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Flying Robots Of Destruction

The wide range of available guided weapons makes it possible for UAVs to carry out their missions alone or in conjunction with manned aviation.
by Yury Zaitsev
Moscow (RIA Novosti) Jul 31, 2007
The U.S. Air Force has unveiled a 25-year program for developing unmanned aerial vehicles (UAVs). The document lays out a strategy for the project and lists the necessary technologies for this new field of aviation. Military experts say UAVs will mainly carry air-to-air and air-to-surface guided missiles, as well as smart aviation bombs and cluster bombs, including submunitions with different guidance systems. In the future, new kinds of weapons systems may be installed on UAVs. Currently, work is focused on two areas: adapting available weapons for use on unmanned craft and developing new, specialized weapons.

During the NATO campaign in Yugoslavia, UAVs were employed only for reconnaissance purposes. In Afghanistan, however, troops used a strike craft called the Predator for the first time, detecting and destroying militant groups of various strengths, their bases and sites for launching unguided missiles.

The wide range of available guided weapons makes it possible for UAVs to carry out their missions alone or in conjunction with manned aviation. Because of the enormous payload carried by UAV craft, it is safe to assume that developers will continue to look for ways to make guided aviation weapons smaller.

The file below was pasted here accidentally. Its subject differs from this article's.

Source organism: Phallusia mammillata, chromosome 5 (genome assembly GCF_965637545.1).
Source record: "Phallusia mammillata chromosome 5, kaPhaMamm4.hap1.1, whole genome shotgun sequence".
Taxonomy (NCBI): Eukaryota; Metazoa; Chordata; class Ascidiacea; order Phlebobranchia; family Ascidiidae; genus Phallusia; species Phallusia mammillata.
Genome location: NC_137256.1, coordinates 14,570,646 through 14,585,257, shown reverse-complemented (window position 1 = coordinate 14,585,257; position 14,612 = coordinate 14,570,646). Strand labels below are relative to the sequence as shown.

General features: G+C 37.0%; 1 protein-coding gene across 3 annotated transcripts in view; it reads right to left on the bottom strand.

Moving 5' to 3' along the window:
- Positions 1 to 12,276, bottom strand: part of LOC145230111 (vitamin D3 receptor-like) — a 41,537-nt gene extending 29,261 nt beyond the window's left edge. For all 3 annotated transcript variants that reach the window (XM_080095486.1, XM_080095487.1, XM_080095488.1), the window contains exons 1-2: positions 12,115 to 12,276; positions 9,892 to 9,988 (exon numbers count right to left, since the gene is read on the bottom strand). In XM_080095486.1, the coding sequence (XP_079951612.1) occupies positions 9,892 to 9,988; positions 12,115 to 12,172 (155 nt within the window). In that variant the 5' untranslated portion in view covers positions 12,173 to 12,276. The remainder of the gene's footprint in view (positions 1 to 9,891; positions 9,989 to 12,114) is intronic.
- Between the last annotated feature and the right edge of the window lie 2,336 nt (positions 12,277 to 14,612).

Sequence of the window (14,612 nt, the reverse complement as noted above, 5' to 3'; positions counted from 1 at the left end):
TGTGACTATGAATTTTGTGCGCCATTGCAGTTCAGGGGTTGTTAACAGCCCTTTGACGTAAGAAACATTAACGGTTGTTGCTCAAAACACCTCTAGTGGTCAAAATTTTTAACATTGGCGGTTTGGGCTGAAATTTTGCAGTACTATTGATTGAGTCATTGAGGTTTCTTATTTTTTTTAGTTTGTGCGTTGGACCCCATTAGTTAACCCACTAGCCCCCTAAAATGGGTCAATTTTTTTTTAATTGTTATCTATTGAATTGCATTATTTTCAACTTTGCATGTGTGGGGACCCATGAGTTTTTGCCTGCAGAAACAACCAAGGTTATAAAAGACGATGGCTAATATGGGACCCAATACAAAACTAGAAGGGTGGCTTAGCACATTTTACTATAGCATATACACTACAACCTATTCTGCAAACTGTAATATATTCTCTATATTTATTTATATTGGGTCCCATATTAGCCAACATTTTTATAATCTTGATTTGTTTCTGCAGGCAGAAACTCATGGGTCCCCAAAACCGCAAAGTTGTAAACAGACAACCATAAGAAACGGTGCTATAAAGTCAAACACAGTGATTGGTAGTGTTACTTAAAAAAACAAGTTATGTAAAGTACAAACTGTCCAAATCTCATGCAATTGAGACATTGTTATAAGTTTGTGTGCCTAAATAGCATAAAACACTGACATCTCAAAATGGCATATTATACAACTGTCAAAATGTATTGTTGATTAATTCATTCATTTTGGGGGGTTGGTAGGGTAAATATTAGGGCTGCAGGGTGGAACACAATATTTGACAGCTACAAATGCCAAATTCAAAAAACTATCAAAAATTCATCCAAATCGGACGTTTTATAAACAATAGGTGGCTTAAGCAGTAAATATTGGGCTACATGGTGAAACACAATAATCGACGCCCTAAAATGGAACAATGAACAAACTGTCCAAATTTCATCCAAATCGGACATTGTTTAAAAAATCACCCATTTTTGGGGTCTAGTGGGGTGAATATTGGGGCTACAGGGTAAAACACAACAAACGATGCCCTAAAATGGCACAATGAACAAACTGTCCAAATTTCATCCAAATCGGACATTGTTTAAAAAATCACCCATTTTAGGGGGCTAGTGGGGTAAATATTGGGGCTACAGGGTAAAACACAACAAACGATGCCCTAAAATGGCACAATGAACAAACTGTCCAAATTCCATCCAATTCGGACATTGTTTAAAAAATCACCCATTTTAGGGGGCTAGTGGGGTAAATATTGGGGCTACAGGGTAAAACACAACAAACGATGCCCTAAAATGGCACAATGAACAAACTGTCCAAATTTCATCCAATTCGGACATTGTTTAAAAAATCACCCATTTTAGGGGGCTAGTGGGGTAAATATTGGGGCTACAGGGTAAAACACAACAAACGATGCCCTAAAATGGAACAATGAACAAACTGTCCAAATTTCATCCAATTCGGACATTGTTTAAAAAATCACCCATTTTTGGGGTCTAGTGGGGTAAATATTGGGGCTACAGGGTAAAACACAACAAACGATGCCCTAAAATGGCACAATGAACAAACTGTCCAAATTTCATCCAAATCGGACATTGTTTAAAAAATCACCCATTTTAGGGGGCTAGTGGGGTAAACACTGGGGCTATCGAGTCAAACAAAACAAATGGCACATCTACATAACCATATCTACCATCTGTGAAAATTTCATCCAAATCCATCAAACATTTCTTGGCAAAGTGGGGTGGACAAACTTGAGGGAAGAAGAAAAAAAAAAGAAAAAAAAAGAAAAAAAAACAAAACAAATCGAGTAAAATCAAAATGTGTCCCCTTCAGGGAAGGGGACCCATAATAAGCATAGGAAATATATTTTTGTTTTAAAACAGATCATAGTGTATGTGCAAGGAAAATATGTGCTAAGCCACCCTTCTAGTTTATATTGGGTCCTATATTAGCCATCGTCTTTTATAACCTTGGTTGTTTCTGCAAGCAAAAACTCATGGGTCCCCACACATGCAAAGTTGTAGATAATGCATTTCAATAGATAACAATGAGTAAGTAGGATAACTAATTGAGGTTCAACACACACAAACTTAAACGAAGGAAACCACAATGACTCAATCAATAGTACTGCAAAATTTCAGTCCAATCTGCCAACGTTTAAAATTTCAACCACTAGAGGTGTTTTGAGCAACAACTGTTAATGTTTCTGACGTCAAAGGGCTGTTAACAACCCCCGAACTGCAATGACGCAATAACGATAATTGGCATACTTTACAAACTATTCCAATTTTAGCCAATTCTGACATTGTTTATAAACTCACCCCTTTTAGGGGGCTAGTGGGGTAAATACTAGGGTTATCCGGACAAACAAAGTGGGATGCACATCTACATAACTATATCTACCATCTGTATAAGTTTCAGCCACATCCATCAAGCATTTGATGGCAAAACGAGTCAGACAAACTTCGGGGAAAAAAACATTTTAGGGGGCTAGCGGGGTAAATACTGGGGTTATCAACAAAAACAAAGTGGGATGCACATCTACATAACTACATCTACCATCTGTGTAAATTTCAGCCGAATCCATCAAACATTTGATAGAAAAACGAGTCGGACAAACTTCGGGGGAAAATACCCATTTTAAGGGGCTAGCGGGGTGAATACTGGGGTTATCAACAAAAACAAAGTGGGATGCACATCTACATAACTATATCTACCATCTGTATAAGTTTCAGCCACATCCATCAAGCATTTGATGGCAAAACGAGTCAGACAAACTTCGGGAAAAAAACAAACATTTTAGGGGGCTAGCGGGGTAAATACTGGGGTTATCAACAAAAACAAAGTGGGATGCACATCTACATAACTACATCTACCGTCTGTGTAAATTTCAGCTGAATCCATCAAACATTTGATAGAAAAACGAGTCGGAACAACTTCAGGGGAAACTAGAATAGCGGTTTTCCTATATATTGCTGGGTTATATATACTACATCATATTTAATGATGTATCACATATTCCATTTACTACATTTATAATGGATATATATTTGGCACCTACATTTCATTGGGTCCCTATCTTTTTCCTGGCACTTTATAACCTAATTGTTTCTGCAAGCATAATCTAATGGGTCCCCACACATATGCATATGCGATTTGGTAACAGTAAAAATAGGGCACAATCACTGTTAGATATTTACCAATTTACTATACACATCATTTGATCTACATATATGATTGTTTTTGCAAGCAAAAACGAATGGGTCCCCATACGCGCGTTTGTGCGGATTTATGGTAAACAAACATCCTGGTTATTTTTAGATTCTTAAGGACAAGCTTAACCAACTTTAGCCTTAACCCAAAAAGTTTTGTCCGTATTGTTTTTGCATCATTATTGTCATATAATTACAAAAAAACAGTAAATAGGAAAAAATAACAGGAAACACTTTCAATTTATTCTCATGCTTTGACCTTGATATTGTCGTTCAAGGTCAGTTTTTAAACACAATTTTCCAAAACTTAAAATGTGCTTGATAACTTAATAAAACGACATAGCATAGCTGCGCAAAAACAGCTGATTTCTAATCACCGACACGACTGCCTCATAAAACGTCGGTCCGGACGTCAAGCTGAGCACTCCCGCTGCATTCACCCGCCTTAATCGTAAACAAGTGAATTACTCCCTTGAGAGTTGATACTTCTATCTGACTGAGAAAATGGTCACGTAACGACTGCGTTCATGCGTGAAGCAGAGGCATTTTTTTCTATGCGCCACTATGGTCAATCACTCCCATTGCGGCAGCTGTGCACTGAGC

Directed-energy weapons are also likely to be added to the traditional arsenal of weapons and electronic countermeasures already mounted on UAV craft.

The global spread of UAV technologies has encouraged many do-it-yourself projects using unclassified methods. So these weapons of the future could also be used by terrorists as a sort of kamikaze robots.

Yury Zaitsev is an analyst at the Russian Academy of Sciences' Institute of Space Research.

The opinions expressed in this article are the author's and do not necessarily represent those of RIA Novosti.

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